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Waymo simulated a bunch of crashes in Arizona to prove its self-driving tech can save lives

The company simulated 91 crashes in an area where it has been testing its driverless tech.

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Image: Waymo

Waymo, the self-driving company working under Google’s parent company, Alphabet, has been testing its driverless tech in Arizona, and more recently, San Francisco.

Now, the company has compiled a bunch of data from real-world crashes in Arizona to see how its driverless tech would respond to these crashes and if it could help reduce the number of fatalities that occurred. The idea that these systems can help in crashes has been in the minds of many for years, but with limited data from actual driverless vehicles, it can be difficult to really see what driverless vehicles are capable of.

As reported by The Verge, the simulated crashes come from Chandler, Arizona, which is one place Waymo is testing its driverless vehicles. The company identified 72 multi-vehicle crashes that fit its criteria and another 19 single-vehicle incidents.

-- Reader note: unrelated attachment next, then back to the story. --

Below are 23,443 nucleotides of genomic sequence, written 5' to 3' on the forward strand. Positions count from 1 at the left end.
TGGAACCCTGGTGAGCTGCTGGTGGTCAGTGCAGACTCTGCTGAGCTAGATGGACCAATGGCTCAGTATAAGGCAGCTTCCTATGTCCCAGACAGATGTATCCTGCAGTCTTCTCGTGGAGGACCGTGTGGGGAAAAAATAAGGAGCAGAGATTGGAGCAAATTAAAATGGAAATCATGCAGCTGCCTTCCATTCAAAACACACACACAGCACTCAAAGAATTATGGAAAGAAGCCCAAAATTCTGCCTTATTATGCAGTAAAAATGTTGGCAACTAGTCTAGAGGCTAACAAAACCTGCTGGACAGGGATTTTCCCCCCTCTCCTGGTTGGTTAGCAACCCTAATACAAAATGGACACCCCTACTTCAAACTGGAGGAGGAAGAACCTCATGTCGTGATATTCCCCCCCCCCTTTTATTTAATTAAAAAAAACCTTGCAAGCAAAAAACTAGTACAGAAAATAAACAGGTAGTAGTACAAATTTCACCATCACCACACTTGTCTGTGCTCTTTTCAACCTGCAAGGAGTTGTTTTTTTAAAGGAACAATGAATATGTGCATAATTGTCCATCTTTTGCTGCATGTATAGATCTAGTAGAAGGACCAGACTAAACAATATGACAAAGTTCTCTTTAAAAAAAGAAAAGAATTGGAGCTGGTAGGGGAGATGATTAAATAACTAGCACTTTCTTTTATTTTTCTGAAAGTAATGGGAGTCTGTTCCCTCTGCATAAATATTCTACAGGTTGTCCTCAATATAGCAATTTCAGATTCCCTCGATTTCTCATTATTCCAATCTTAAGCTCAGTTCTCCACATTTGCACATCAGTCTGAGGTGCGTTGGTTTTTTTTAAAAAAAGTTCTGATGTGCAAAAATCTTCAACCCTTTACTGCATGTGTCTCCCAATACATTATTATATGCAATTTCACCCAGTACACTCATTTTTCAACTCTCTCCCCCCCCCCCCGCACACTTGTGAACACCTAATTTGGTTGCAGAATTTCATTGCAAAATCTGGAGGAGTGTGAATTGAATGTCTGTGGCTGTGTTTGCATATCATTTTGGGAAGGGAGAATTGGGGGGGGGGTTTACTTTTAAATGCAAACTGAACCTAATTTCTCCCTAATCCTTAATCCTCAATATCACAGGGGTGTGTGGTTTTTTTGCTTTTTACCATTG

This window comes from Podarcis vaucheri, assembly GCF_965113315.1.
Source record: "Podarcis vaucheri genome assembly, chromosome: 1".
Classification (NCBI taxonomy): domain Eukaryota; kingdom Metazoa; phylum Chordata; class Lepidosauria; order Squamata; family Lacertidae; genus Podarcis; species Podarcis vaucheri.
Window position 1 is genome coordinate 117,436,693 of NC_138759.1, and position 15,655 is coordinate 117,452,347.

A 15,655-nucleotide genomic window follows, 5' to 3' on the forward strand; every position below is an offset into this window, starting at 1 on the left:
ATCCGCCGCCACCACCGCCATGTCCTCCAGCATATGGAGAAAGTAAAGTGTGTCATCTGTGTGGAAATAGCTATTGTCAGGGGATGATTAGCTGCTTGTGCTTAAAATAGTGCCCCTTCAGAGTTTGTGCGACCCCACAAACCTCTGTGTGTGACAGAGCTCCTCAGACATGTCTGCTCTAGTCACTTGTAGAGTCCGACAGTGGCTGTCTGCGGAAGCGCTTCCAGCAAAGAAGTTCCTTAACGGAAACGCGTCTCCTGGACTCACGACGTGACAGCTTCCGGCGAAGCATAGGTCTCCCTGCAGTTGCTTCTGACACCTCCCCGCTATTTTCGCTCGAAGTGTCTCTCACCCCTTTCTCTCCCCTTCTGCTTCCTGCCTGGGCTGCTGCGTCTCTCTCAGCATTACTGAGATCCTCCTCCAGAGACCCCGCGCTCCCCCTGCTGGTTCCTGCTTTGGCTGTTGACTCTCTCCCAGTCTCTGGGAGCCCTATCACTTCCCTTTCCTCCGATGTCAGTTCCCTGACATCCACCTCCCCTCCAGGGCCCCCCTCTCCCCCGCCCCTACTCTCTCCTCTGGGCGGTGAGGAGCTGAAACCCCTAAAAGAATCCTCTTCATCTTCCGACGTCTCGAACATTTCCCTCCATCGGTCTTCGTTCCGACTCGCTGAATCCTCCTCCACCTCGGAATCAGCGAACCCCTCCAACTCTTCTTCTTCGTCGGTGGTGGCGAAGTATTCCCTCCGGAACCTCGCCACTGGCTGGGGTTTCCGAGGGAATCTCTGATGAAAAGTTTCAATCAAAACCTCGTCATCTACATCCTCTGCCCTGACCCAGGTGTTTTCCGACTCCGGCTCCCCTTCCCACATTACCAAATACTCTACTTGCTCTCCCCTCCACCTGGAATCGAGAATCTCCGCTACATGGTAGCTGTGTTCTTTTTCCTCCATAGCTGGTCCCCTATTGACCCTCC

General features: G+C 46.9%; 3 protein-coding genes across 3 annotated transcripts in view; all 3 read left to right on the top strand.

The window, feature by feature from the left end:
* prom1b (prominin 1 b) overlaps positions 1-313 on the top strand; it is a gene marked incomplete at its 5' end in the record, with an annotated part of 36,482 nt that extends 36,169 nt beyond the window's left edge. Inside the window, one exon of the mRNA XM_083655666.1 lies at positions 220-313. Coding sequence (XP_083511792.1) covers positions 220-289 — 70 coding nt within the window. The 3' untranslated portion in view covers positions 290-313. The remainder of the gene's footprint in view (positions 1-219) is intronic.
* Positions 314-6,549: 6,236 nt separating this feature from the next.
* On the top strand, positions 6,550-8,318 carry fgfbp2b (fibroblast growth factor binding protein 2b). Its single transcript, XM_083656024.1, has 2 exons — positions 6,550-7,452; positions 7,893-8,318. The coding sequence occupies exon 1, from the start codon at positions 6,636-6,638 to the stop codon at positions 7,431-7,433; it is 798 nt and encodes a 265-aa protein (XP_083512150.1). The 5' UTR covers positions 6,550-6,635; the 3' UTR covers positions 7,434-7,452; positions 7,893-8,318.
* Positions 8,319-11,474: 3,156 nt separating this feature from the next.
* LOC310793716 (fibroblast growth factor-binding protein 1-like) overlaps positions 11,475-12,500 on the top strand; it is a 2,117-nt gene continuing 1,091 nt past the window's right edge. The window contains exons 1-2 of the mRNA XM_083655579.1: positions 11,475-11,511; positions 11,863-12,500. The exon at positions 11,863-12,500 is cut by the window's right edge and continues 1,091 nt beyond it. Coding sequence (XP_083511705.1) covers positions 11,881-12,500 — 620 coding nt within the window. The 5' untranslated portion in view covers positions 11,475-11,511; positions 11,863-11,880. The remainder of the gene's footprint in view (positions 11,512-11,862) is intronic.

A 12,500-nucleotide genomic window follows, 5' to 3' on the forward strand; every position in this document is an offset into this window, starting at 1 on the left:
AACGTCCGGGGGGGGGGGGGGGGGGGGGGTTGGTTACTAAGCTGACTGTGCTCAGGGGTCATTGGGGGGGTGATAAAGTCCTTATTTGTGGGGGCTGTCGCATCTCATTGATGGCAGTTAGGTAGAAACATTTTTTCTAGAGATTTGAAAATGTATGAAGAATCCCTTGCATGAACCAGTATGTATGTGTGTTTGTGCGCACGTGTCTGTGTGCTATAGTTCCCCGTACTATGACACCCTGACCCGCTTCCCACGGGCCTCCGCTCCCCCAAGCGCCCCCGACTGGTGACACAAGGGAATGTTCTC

The results are staggering. According to Trent Victor, director of safety research and best practices at Waymo, the autonomous vehicles would have “avoided or mitigated” 88 out of the 91 traffic incidents. For ones that were mitigated, it reduced the chance of serious injury “by a factor of 1.3 to 15 times.”

Other interesting notes from the study show that incidents involving a pedestrian or cyclist were avoided in 100% of the simulations. Rear-end crashes were a different story, however, as there is little an autonomous vehicle can do when being rear-ended.

The Verge does make an important note, saying that this study was completely internal and the findings were not subject to a peer-review, something that would definitely add additional creditability to the study.

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